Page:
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Sun Jun 16, 1:53 PM ET
WASHINGTON (Reuters) - Top U.S. congressional leaders on Sunday applauded a move by President Bush ( news - web sites) to let the CIA ( news - web sites) conduct covert operations to topple Iraqi President Saddam Hussein ( news - web sites) and urged further action if such efforts fail.
House of Representatives Democratic leader Richard Gephardt of Missouri said leaders on Capitol Hill had been briefed on the secret directive by the White House and said he hoped such efforts were successful.
"It is an appropriate action to take. I hope it succeeds in its quest," Gephardt said on ABC's "This Week" program. He has previously endorsed the use of force to oust Saddam.
"It's a wise and prudent thing to do," added House Republican leader Richard Armey of Texas.
Sen. John McCain, an Arizona Republican and member of the Senate Armed Services Committee ( news - web sites), also endorsed the move, urging the administration to prepare for additional action should such operations fail.
CHANGE OF REGIME
"We need a regime change in Iraq. If we can do it on the cheap and by having operations involving just special forces and some air power and opponents within ... then that's fine," McCain said. "But we have to be prepared to do whatever is necessary to bring about this regime change."
Senate Majority Leader Thomas Daschle, a South Dakota Democrat, expressed some reservations about the timing of any such effort.
"There is broad support for a regime change in Iraq," Daschle told the "Fox News Sunday" program. "The question is how do we do it and when do we do it."
Citing the administration's ongoing effort against the al Qaeda network of Osama bin Laden ( news - web sites), as well as the continuing efforts to achieve peace in the Middle East, Daschle said, "I think the timing of all this is very important but we want to work with the administration and try to find the best way and the best time to do this."
Bush has openly declared his desire to remove the Iraqi president, by military force if necessary, but has offered few details of how he plans to accomplish that.
Sen. Joe Biden, chairman of the Senate Foreign Relations Committee, said he hoped the White House would "make sure that we have a plan that we don't miss on.
"If the covert action doesn't work, we better be prepared to move forward with another action, an overt action," the Delaware Democrat told CBS' "Face the Nation" program. "And it seems to me that we can't afford to miss."
He said Bush had to move quickly to settle disagreements among his advisers.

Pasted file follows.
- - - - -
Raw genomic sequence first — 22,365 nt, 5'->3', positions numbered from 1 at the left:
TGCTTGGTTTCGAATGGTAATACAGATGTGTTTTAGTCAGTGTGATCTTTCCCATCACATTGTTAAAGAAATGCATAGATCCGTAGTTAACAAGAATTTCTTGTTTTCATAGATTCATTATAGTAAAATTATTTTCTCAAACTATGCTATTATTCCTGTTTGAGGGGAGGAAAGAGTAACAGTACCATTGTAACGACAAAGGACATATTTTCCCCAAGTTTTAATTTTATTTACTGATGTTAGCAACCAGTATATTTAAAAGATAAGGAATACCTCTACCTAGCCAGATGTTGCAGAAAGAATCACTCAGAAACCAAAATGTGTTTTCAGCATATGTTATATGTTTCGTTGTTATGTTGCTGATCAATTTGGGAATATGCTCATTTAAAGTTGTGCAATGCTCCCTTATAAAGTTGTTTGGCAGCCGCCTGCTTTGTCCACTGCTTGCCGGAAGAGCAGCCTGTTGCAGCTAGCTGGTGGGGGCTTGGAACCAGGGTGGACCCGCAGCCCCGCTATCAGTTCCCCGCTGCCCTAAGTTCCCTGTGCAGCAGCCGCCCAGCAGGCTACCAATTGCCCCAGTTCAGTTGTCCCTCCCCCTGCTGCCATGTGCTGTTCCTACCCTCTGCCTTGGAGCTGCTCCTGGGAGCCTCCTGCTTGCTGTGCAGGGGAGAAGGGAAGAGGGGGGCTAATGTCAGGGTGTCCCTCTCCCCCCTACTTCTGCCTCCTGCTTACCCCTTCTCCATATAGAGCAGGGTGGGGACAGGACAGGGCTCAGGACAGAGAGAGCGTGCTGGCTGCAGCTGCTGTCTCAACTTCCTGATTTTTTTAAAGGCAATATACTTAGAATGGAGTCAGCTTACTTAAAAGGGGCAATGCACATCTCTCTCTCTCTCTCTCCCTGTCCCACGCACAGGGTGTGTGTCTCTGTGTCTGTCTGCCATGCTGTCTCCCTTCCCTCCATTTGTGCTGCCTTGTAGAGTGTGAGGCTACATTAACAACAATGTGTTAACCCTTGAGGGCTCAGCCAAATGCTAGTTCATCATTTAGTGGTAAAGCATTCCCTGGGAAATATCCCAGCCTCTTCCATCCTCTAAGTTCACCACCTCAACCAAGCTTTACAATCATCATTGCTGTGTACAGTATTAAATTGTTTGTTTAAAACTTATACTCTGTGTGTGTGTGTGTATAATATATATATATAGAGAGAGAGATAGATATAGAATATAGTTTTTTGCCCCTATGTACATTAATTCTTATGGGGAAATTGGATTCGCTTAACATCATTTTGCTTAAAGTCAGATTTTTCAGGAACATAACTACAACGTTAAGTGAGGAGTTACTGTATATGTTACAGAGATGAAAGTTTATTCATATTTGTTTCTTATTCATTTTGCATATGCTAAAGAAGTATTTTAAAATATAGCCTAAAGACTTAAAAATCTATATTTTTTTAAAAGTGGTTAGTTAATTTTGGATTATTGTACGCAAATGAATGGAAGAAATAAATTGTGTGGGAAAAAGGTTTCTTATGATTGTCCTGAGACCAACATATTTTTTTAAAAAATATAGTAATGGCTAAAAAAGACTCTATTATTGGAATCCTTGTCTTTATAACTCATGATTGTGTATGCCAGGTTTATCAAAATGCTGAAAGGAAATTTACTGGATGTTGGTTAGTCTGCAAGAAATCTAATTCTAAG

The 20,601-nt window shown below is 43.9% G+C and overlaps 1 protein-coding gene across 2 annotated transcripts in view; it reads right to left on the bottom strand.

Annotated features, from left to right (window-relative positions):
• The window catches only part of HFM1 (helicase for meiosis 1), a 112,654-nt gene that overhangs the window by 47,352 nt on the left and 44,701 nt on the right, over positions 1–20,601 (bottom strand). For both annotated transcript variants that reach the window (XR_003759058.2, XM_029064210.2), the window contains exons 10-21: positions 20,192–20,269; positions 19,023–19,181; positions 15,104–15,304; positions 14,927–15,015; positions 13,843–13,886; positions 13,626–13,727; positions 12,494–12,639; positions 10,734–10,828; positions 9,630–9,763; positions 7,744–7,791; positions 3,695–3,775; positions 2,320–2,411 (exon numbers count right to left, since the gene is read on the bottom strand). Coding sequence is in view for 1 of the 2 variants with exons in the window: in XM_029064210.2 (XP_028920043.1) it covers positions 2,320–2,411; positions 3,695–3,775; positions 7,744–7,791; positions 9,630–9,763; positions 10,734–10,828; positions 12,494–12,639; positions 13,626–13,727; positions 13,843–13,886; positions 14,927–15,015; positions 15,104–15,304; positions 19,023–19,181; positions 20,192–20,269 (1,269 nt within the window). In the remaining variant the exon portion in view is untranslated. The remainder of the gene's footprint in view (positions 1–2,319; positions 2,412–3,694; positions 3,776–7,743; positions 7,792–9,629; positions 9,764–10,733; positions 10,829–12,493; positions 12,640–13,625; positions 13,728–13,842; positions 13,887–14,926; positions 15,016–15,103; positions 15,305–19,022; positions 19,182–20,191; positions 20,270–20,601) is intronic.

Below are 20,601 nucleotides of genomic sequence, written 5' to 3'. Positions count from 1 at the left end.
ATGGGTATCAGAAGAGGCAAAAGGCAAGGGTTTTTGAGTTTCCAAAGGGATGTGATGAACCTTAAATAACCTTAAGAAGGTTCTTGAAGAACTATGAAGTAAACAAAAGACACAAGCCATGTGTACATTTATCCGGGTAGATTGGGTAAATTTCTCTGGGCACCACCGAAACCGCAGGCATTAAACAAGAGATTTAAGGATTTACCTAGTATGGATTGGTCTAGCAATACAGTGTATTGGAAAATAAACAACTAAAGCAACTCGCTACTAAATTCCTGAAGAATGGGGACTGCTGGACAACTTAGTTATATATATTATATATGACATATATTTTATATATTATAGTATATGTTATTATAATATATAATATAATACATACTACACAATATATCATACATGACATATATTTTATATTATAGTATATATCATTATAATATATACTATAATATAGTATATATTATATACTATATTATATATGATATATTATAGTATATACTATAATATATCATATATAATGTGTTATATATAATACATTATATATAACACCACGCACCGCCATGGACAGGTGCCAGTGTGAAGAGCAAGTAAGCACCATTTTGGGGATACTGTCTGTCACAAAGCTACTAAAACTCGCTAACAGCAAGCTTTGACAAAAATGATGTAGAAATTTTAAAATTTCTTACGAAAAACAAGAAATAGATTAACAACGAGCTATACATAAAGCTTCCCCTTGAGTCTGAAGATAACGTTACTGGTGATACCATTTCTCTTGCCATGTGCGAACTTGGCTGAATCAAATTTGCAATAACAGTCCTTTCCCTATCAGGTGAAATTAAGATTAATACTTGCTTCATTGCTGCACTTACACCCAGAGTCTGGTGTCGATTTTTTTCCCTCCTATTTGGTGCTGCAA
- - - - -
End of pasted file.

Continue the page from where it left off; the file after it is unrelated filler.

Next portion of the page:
"We need a plan. And to the best of my knowledge, I know of three distinct plans being discussed within the administration and three distinct points of view as to how to proceed," he said. "The president has to decide."
The Post said the presidential order directs the CIA to use all available tools, including:
-- Increased support to Iraqi opposition groups and forces inside and outside Iraq including money, weapons, equipment, training and intelligence information.
-- Expanded efforts to collect intelligence within Iraqi government, military, security service and overall population where pockets of intense anti-Saddam sentiment have been detected.
-- Possible use of CIA and U.S. Special Forces teams, similar to those that have been successfully deployed in Afghanistan ( news - web sites) since the Sept. 11 airliner attacks. Such forces would be authorized to kill the Iraqi president if they were acting in self-defense.
The Post said CIA Director George Tenet had told Bush and his Cabinet that the covert program alone -- without military action or diplomatic and economic pressure -- had only about a 10 percent to 20 percent chance of succeeding.
One source told the newspaper the CIA covert action should be viewed largely as "preparatory" to a military strike so the agency can identify targets, intensify intelligence gathering on the ground in Iraq, and build relations with alternative future leaders and groups if Saddam is ousted.
"I don't know if we can succeed or not," McCain said. "But my argument is, why not try it?"
A CIA spokesman declined to comment, the Post said.
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